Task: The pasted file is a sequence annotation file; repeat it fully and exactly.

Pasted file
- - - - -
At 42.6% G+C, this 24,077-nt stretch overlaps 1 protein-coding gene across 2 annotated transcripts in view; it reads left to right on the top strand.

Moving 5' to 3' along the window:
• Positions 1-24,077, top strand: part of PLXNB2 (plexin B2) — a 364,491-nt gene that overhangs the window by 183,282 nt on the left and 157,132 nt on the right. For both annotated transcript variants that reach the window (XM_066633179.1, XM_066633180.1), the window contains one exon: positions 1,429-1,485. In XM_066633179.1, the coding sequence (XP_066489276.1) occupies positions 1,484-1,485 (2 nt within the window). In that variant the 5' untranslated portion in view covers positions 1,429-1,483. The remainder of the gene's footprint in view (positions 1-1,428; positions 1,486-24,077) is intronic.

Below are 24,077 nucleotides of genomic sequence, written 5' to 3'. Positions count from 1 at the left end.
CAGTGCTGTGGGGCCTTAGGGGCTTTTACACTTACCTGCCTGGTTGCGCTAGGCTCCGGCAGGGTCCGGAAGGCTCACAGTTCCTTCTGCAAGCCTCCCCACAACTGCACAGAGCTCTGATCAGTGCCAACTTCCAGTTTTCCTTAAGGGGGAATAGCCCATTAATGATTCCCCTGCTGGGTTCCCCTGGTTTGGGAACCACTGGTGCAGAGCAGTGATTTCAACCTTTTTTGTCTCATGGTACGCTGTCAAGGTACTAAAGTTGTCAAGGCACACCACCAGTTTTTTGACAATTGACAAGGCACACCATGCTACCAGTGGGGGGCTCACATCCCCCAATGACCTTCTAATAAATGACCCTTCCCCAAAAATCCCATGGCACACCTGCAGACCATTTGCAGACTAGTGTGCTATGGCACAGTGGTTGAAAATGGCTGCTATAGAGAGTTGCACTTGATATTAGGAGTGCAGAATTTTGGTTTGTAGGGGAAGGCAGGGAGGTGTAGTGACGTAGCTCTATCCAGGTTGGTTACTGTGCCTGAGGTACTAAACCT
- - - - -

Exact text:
At 42.6% G+C, this 24,077-nt stretch overlaps 1 protein-coding gene across 2 annotated transcripts in view; it reads left to right on the top strand.

Moving 5' to 3' along the window:
• Positions 1-24,077, top strand: part of PLXNB2 (plexin B2) — a 364,491-nt gene that overhangs the window by 183,282 nt on the left and 157,132 nt on the right. For both annotated transcript variants that reach the window (XM_066633179.1, XM_066633180.1), the window contains one exon: positions 1,429-1,485. In XM_066633179.1, the coding sequence (XP_066489276.1) occupies positions 1,484-1,485 (2 nt within the window). In that variant the 5' untranslated portion in view covers positions 1,429-1,483. The remainder of the gene's footprint in view (positions 1-1,428; positions 1,486-24,077) is intronic.

Below are 24,077 nucleotides of genomic sequence, written 5' to 3'. Positions count from 1 at the left end.
CAGTGCTGTGGGGCCTTAGGGGCTTTTACACTTACCTGCCTGGTTGCGCTAGGCTCCGGCAGGGTCCGGAAGGCTCACAGTTCCTTCTGCAAGCCTCCCCACAACTGCACAGAGCTCTGATCAGTGCCAACTTCCAGTTTTCCTTAAGGGGGAATAGCCCATTAATGATTCCCCTGCTGGGTTCCCCTGGTTTGGGAACCACTGGTGCAGAGCAGTGATTTCAACCTTTTTTGTCTCATGGTACGCTGTCAAGGTACTAAAGTTGTCAAGGCACACCACCAGTTTTTTGACAATTGACAAGGCACACCATGCTACCAGTGGGGGGCTCACATCCCCCAATGACCTTCTAATAAATGACCCTTCCCCAAAAATCCCATGGCACACCTGCAGACCATTTGCAGACTAGTGTGCTATGGCACAGTGGTTGAAAATGGCTGCTATAGAGAGTTGCACTTGATATTAGGAGTGCAGAATTTTGGTTTGTAGGGGAAGGCAGGGAGGTGTAGTGACGTAGCTCTATCCAGGTTGGTTACTGTGCCTGAGGTACTAAACCT